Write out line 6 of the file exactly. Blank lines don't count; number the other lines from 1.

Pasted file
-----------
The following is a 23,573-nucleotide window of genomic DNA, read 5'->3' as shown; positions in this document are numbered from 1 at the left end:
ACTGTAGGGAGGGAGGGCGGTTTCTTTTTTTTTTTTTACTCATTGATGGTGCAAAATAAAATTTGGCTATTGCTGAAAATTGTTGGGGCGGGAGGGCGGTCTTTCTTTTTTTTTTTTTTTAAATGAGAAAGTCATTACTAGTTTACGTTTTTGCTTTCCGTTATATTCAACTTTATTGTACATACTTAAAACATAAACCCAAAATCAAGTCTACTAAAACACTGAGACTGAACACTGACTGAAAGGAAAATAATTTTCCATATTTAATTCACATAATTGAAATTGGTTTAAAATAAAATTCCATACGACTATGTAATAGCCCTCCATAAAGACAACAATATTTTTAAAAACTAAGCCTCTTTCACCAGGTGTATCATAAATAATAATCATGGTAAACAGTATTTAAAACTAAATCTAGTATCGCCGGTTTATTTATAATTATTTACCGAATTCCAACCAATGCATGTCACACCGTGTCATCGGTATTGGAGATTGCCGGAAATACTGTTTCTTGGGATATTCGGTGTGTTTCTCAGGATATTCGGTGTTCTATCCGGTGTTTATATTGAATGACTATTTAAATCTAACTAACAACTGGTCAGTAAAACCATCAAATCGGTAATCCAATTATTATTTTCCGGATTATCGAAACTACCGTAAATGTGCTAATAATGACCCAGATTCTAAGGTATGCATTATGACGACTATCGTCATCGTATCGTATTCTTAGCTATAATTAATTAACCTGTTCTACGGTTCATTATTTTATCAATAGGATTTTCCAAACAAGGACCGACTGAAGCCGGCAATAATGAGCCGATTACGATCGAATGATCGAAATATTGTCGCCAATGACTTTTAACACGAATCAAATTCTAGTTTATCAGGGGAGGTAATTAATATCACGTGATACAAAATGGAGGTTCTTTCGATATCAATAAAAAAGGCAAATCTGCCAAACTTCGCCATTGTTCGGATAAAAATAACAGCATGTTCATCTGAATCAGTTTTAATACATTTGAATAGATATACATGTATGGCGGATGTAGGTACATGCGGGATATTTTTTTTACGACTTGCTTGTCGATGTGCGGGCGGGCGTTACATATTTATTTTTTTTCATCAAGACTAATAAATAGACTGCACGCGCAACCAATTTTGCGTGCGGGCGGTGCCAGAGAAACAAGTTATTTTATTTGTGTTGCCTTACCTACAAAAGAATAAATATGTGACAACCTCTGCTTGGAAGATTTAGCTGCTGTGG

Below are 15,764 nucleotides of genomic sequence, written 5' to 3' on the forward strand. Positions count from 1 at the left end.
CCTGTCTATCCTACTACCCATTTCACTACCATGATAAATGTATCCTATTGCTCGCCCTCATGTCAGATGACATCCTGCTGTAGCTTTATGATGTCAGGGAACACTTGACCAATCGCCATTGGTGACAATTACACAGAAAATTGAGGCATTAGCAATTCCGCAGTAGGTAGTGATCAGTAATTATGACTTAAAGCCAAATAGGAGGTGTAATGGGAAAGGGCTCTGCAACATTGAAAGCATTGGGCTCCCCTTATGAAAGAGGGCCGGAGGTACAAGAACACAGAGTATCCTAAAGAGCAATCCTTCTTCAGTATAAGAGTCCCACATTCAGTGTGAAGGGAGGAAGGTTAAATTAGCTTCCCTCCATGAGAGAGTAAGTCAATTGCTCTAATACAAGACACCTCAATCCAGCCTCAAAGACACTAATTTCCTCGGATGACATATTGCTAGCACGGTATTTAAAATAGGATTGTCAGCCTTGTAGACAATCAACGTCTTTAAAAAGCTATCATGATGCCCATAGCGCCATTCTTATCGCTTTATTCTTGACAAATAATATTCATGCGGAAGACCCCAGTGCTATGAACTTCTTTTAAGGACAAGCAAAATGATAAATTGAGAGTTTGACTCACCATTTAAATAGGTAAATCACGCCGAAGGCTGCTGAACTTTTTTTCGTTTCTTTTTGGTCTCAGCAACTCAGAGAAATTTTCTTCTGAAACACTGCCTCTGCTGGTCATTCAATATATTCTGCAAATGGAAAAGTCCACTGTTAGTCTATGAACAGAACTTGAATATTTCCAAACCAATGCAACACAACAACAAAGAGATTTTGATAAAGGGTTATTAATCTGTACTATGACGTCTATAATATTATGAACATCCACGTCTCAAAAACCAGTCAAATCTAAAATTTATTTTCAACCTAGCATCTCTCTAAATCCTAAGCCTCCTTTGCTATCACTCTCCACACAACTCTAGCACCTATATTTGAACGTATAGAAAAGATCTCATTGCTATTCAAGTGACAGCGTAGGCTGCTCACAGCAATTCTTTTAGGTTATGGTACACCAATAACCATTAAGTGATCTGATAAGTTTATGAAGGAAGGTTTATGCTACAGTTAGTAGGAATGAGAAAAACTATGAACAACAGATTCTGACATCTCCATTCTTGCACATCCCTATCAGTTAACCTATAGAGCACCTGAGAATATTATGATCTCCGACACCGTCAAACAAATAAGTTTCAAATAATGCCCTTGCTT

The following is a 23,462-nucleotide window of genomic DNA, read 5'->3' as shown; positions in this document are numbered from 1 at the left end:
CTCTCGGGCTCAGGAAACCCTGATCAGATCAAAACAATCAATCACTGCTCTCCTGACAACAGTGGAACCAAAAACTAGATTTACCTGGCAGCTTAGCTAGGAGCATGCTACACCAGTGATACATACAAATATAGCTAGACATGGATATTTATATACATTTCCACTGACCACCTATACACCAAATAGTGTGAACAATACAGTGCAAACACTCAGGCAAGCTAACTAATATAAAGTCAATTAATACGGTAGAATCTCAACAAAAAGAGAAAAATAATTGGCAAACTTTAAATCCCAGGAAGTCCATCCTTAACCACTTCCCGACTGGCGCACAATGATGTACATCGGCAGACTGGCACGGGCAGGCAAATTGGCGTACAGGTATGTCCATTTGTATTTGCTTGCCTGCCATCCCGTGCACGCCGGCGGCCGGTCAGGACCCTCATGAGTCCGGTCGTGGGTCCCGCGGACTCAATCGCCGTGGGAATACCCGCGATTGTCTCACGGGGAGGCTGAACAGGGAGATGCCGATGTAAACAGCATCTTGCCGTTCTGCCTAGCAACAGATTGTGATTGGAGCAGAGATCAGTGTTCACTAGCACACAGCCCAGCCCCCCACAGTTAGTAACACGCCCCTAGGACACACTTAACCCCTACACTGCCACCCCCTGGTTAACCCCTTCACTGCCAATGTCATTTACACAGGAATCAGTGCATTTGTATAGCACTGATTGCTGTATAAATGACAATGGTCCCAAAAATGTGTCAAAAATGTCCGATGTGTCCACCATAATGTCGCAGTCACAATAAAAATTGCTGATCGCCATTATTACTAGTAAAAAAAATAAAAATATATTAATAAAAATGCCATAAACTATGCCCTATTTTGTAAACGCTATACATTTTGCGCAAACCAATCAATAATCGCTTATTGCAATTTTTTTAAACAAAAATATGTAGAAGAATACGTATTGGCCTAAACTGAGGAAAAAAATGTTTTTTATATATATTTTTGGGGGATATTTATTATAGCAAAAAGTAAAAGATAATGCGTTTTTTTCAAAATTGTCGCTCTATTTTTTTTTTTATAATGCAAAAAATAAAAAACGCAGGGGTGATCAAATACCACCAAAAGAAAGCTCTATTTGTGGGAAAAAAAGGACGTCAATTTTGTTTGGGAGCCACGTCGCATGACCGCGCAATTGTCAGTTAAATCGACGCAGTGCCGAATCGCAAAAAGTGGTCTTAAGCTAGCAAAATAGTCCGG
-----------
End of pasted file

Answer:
CTCTCGGGCTCAGGAAACCCTGATCAGATCAAAACAATCAATCACTGCTCTCCTGACAACAGTGGAACCAAAAACTAGATTTACCTGGCAGCTTAGCTAGGAGCATGCTACACCAGTGATACATACAAATATAGCTAGACATGGATATTTATATACATTTCCACTGACCACCTATACACCAAATAGTGTGAACAATACAGTGCAAACACTCAGGCAAGCTAACTAATATAAAGTCAATTAATACGGTAGAATCTCAACAAAAAGAGAAAAATAATTGGCAAACTTTAAATCCCAGGAAGTCCATCCTTAACCACTTCCCGACTGGCGCACAATGATGTACATCGGCAGACTGGCACGGGCAGGCAAATTGGCGTACAGGTATGTCCATTTGTATTTGCTTGCCTGCCATCCCGTGCACGCCGGCGGCCGGTCAGGACCCTCATGAGTCCGGTCGTGGGTCCCGCGGACTCAATCGCCGTGGGAATACCCGCGATTGTCTCACGGGGAGGCTGAACAGGGAGATGCCGATGTAAACAGCATCTTGCCGTTCTGCCTAGCAACAGATTGTGATTGGAGCAGAGATCAGTGTTCACTAGCACACAGCCCAGCCCCCCACAGTTAGTAACACGCCCCTAGGACACACTTAACCCCTACACTGCCACCCCCTGGTTAACCCCTTCACTGCCAATGTCATTTACACAGGAATCAGTGCATTTGTATAGCACTGATTGCTGTATAAATGACAATGGTCCCAAAAATGTGTCAAAAATGTCCGATGTGTCCACCATAATGTCGCAGTCACAATAAAAATTGCTGATCGCCATTATTACTAGTAAAAAAAATAAAAATATATTAATAAAAATGCCATAAACTATGCCCTATTTTGTAAACGCTATACATTTTGCGCAAACCAATCAATAATCGCTTATTGCAATTTTTTTAAACAAAAATATGTAGAAGAATACGTATTGGCCTAAACTGAGGAAAAAAATGTTTTTTATATATATTTTTGGGGGATATTTATTATAGCAAAAAGTAAAAGATAATGCGTTTTTTTCAAAATTGTCGCTCTATTTTTTTTTTTATAATGCAAAAAATAAAAAACGCAGGGGTGATCAAATACCACCAAAAGAAAGCTCTATTTGTGGGAAAAAAAGGACGTCAATTTTGTTTGGGAGCCACGTCGCATGACCGCGCAATTGTCAGTTAAATCGACGCAGTGCCGAATCGCAAAAAGTGGTCTTAAGCTAGCAAAATAGTCCGG